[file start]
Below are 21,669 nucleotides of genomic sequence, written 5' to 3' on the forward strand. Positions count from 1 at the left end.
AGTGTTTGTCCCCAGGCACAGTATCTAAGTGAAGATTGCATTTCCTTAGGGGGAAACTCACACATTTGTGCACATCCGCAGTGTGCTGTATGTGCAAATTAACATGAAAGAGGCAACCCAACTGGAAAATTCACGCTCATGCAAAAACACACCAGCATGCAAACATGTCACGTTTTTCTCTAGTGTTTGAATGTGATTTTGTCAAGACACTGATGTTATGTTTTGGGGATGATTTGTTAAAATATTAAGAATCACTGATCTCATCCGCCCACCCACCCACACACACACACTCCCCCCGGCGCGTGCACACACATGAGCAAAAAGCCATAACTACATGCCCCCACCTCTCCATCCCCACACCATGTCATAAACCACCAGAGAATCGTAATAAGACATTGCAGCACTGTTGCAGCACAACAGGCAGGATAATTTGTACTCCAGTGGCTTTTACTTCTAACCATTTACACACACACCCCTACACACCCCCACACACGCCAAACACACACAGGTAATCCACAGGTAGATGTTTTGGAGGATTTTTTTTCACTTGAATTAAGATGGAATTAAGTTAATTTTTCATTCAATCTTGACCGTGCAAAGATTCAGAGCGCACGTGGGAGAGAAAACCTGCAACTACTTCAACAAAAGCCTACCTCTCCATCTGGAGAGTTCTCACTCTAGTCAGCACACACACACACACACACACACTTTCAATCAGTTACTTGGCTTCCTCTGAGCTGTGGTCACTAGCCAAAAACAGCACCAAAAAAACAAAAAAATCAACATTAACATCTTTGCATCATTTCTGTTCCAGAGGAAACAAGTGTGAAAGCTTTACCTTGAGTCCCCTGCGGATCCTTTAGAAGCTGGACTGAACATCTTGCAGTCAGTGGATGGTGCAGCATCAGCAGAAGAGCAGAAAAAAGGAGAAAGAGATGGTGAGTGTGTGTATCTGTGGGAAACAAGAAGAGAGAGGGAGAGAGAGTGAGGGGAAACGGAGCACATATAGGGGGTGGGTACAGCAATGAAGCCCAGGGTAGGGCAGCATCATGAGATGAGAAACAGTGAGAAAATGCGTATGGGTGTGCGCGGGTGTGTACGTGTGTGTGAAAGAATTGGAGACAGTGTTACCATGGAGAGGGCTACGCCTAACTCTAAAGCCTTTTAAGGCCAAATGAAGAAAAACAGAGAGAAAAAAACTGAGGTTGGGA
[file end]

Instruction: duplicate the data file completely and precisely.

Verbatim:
Below are 21,669 nucleotides of genomic sequence, written 5' to 3' on the forward strand. Positions count from 1 at the left end.
AGTGTTTGTCCCCAGGCACAGTATCTAAGTGAAGATTGCATTTCCTTAGGGGGAAACTCACACATTTGTGCACATCCGCAGTGTGCTGTATGTGCAAATTAACATGAAAGAGGCAACCCAACTGGAAAATTCACGCTCATGCAAAAACACACCAGCATGCAAACATGTCACGTTTTTCTCTAGTGTTTGAATGTGATTTTGTCAAGACACTGATGTTATGTTTTGGGGATGATTTGTTAAAATATTAAGAATCACTGATCTCATCCGCCCACCCACCCACACACACACACTCCCCCCGGCGCGTGCACACACATGAGCAAAAAGCCATAACTACATGCCCCCACCTCTCCATCCCCACACCATGTCATAAACCACCAGAGAATCGTAATAAGACATTGCAGCACTGTTGCAGCACAACAGGCAGGATAATTTGTACTCCAGTGGCTTTTACTTCTAACCATTTACACACACACCCCTACACACCCCCACACACGCCAAACACACACAGGTAATCCACAGGTAGATGTTTTGGAGGATTTTTTTTCACTTGAATTAAGATGGAATTAAGTTAATTTTTCATTCAATCTTGACCGTGCAAAGATTCAGAGCGCACGTGGGAGAGAAAACCTGCAACTACTTCAACAAAAGCCTACCTCTCCATCTGGAGAGTTCTCACTCTAGTCAGCACACACACACACACACACACACTTTCAATCAGTTACTTGGCTTCCTCTGAGCTGTGGTCACTAGCCAAAAACAGCACCAAAAAAACAAAAAAATCAACATTAACATCTTTGCATCATTTCTGTTCCAGAGGAAACAAGTGTGAAAGCTTTACCTTGAGTCCCCTGCGGATCCTTTAGAAGCTGGACTGAACATCTTGCAGTCAGTGGATGGTGCAGCATCAGCAGAAGAGCAGAAAAAAGGAGAAAGAGATGGTGAGTGTGTGTATCTGTGGGAAACAAGAAGAGAGAGGGAGAGAGAGTGAGGGGAAACGGAGCACATATAGGGGGTGGGTACAGCAATGAAGCCCAGGGTAGGGCAGCATCATGAGATGAGAAACAGTGAGAAAATGCGTATGGGTGTGCGCGGGTGTGTACGTGTGTGTGAAAGAATTGGAGACAGTGTTACCATGGAGAGGGCTACGCCTAACTCTAAAGCCTTTTAAGGCCAAATGAAGAAAAACAGAGAGAAAAAAACTGAGGTTGGGA